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ASN Wikibase Occurrence # 168093
Last updated: 22 February 2021
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Date:27-JUL-2014
Time:14:45
Type:Silhouette image of generic P28A model; specific model in this crash may look slightly different
Piper PA-28-181 Archer II
Owner/operator:Private
Registration: N8826C
C/n / msn: 28-7690168
Fatalities:Fatalities: 0 / Occupants: 2
Other fatalities:2
Aircraft damage: Substantial
Category:Accident
Location:shoreline, Venice, Florida -   United States of America
Phase: Approach
Nature:Private
Departure airport:Englewood, FL (X36)
Destination airport:Venice, FL (VNC)
Investigating agency: NTSB
Narrative:
The private pilot was conducting a short flight from one airport to another airport to obtain fuel for the airplane. The pilot reported that the airplane had been kept in a hangar and had not been flown in the preceding 3 1/2 months. The pilot performed a preflight inspection of the airplane and noted the fuel quantity but he did not sump the fuel tanks. He subsequently performed an engine run-up and departed without incident. He climbed the airplane to about 1,000 ft and, after some maneuvering, eventually flew over the water and paralleled a shoreline toward another airport. The pilot reported that the engine then began to run roughly and that he heard a “missing, knocking, hitting sound” but that neither he nor the pilot-rated passenger noted a decrease in engine rpm. Although the pilot rotated the ignition switch through the various positions and changed fuel tanks, the engine lost power and the propeller began wind-milling.
The pilot declared an emergency and angled the descending airplane toward the shoreline. He was concerned that, if he landed in deeper water, the fixed-landing-gear airplane would flip over. The pilot saw a group of people along the beach and attempted to navigate around them. He then aimed for a spot where he thought there were no people, and the airplane touched down in the water near the shoreline and then came to rest on the sand near the water’s edge. The pilot exited the airplane and learned that he had struck two people in the water.
Postaccident examination of the airframe and engine, which included a successful engine test run using fuel from the airplane’s fuel system, did not reveal any evidence of water contamination or mechanical malfunctions or failures that would have precluded normal operation. Given this evidence, the loss of engine power was likely a transient condition. Although the condition could have resulted from pilot action, neither the pilot nor the passenger indicated that the pilot took any action that would have resulted in the loss of engine power. Although the airplane was operating in conditions that were conducive to the formation of carburetor ice without the carburetor heat on, the fixed-pitch propeller/engine combination did not gradually lose rpm, which would have occurred if carburetor ice had developed. Therefore, the reason for the loss of engine power could not be determined.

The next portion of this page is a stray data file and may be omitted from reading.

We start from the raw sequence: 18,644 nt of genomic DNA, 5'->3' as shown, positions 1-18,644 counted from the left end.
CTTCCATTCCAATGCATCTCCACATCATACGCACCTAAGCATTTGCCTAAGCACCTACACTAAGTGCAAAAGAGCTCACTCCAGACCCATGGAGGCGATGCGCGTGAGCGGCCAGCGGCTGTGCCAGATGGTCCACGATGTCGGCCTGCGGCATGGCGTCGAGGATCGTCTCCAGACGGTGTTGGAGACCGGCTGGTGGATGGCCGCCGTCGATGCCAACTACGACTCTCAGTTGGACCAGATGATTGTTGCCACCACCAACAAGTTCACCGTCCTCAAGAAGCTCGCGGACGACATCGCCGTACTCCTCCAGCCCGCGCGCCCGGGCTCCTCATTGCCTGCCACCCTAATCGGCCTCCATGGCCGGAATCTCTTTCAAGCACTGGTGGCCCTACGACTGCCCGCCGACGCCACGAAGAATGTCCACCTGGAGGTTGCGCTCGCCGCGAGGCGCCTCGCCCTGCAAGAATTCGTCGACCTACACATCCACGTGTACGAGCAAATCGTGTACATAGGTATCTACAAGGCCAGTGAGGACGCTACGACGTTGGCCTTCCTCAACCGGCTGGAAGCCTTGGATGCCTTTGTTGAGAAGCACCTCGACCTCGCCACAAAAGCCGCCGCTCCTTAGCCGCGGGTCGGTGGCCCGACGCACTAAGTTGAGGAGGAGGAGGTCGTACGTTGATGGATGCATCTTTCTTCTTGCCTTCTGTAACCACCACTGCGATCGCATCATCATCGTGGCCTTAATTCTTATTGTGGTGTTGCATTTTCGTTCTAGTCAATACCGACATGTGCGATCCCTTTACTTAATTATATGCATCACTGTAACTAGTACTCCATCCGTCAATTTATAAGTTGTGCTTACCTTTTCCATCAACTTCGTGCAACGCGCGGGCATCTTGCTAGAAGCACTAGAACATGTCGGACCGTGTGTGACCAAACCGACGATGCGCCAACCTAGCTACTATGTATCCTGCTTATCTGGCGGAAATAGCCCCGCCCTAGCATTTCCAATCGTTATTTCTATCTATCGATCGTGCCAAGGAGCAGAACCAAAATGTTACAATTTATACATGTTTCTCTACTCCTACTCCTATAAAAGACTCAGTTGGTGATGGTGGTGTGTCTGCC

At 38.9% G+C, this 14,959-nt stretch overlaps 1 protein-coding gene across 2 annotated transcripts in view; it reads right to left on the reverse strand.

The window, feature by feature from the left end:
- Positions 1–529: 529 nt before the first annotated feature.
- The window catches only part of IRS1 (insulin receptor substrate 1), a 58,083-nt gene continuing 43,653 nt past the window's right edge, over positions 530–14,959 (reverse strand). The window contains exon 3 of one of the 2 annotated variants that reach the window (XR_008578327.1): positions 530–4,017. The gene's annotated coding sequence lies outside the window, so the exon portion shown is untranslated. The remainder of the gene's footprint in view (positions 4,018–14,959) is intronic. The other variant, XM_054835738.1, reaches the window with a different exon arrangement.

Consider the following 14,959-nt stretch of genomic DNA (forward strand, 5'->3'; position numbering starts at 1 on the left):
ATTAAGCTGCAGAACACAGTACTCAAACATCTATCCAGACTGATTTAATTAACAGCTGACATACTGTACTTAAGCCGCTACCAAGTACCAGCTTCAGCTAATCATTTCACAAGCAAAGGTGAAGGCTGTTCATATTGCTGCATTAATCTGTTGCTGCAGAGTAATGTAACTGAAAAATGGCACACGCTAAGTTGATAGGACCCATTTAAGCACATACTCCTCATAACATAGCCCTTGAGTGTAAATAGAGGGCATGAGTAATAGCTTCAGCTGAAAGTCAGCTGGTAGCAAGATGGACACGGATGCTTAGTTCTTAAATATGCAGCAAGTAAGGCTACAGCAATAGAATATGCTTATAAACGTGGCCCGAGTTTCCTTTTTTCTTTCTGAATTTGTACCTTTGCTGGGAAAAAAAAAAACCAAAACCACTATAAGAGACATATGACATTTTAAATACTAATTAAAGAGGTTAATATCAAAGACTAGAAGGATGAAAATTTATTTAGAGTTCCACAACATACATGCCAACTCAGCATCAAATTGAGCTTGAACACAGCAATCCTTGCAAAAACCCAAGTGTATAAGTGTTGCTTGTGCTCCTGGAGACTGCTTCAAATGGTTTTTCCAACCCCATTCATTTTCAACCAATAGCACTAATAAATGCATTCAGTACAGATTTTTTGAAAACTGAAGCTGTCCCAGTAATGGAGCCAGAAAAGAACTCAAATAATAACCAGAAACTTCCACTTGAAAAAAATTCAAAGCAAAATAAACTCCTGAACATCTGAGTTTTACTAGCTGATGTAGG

The National Transportation Safety Board asked the Federal Aviation Administration (FAA) to provide information on any policy that addressed protecting people on the ground during a loss of engine power. The FAA responded, in part, “Because of the variety of possible emergency situations, it is impractical to apply a specific policy addressing risks involved between beach landings and ditching. The FAA relies on its requirements for pilot training on aeronautical decision making to compel pilots to pursue courses of action in an emergency which appear to be the safest and most appropriate under the circumstances.” Once the engine failed, the pilot chose to land on a shoreline area that he incorrectly believed was unoccupied.

Probable Cause: A total loss of engine power for reasons that could not be determined because postaccident examination of the engine revealed no mechanical malfunctions or failures that would have precluded normal operation. Contributing to the accident was the pilot’s failure to identify occupants on the ground near the shoreline in the airplane’s forced landing path.

Sources:

NTSB: https://www.ntsb.gov/_layouts/ntsb.aviation/brief.aspx?ev_id=20140727X14613&key=1
FAA register: http://registry.faa.gov/aircraftinquiry/NNum_Results.aspx?NNumbertxt=8826C


Revision history:

Date/timeContributorUpdates
27-Jul-2014 23:12 Geno Added
29-Jul-2014 15:06 gerard57 Updated [Other fatalities, Narrative]
01-Aug-2014 17:39 Anon. Updated [Narrative]
24-Aug-2014 17:06 Aerossurance Updated [Location, Destination airport, Source, Narrative]
21-Dec-2016 19:28 ASN Update Bot Updated [Time, Damage, Category, Investigating agency]
02-May-2017 16:15 PiperOnslaught Updated [Departure airport, Destination airport, Source, Narrative]
19-Aug-2017 14:55 ASN Update Bot Updated [Operator, Nature, Departure airport, Destination airport, Source, Narrative]

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